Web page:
HE IS A LIFELONG party man whose anonymous ascent through the
ranks brought him only as far as an office in the Communists'
ideology department during the final days of the Soviet Union.
Now the Soviet Union is dead and, for many Russians, so is
ideology. But Gennady Zyuganov, 51, a career propagandist, is
finally making his mark by presenting the once-moribund Communist
Party as the savior of Russia's economy and restorer of its empire.
With Zyuganov at its helm, mesmerizing audiences with his
conspiracy theories of a Western master plan to cripple Russia and
his Utopian promises of painless prosperity, the Communist Party
swept last Sunday's parliamentary elections.
As a party, it has won more than 21 percent of the popular
vote. Once the ballots cast in individual races are officially
tallied and added to the votes for party lists, Communists could
end up with about 200 out of 450 seats in the new Duma, or
parliament, some analysts say.
Zyuganov, a virtual unknown on the political scene only five
years ago, is now the leading figure in the opposition to President
Boris Yeltsin's free-market revisions. His face is on the front
page of most newspapers every day. His comments, delivered in a
slow rumble, are broadcast faithfully on the evening news.
Moreover, through his leadership of what will be the largest
single bloc in the parliament, Zyuganov acquires a bully pulpit
from which to criticize capitalism without having to defend an
alternative. He is widely considered to be the most serious
challenger to Yeltsin if presidential elections are held as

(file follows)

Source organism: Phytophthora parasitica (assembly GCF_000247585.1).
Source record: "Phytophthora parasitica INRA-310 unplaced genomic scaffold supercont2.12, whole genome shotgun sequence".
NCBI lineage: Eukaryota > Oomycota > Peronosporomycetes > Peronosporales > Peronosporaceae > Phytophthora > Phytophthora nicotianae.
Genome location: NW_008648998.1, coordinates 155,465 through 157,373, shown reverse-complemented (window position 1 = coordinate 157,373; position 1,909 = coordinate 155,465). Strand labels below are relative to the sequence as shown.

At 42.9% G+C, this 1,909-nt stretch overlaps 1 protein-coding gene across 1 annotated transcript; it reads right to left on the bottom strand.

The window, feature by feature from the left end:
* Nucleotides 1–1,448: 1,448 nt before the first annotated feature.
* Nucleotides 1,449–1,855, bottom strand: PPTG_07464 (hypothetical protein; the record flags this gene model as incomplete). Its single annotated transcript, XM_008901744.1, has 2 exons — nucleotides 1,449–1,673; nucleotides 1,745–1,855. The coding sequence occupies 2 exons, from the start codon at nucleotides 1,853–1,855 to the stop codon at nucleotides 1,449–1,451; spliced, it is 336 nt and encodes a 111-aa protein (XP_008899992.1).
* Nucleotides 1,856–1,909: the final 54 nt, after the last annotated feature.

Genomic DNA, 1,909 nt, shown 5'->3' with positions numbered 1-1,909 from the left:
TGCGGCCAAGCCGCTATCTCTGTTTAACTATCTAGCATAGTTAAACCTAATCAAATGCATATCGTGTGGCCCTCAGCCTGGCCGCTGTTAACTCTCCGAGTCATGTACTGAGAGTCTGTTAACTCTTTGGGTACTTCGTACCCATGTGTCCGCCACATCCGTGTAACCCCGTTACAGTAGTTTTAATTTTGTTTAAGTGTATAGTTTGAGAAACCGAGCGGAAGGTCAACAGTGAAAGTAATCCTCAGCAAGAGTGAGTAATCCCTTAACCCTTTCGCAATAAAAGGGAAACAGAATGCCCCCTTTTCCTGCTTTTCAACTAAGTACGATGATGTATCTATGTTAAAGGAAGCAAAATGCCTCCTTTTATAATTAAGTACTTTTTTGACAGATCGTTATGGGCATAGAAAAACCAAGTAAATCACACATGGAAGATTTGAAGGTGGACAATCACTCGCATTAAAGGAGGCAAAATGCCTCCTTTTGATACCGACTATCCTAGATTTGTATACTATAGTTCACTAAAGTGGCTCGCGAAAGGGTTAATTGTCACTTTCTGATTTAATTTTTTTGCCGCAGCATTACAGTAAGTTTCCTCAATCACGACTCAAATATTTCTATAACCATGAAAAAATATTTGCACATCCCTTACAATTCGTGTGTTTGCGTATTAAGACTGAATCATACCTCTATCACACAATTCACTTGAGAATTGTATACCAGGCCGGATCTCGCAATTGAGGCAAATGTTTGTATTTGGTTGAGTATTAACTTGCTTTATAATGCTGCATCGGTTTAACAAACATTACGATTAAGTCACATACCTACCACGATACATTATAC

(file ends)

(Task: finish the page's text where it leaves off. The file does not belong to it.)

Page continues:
scheduled in June.
In short, Zyuganov is Russia's political star. But it's not
clear whether he is a reconstructed Communist or simply a
The Communist leader's intentions, should he gain power, are
obscured by his message, which changes according to his audience.
In 1990, the hottest days of perestroika, Zyuganov was a
fervent opponent of then-Soviet President Mikhail S. Gorbachev's
attempts to revise the Communist Party of the Soviet Union.
When many of his party colleagues jumped ship with the collapse
of the empire, he hung on, and when the ban on the party was lifted
in 1992, Zyuganov registered it anew and set about rebuilding it as
a fighting political machine.
Before this month's elections, he assured the U.S. Chamber of
Commerce in Moscow that he would not harm foreign investment in
Russia. He assured Christian and Jewish figures, both from Russia
and abroad, that the Communist Party has shed its traditional
atheism and supports religious freedom.
In the last few years, he has traveled widely in Europe, Asia
and the United States, where he spent a few weeks at Harvard
"He tends to be among the more pragmatic of party leaders and
believes there should be no return to the past, although there are
some things from the socialist ideal worth retaining," said a
Western diplomat, speaking on the condition of anonymity. …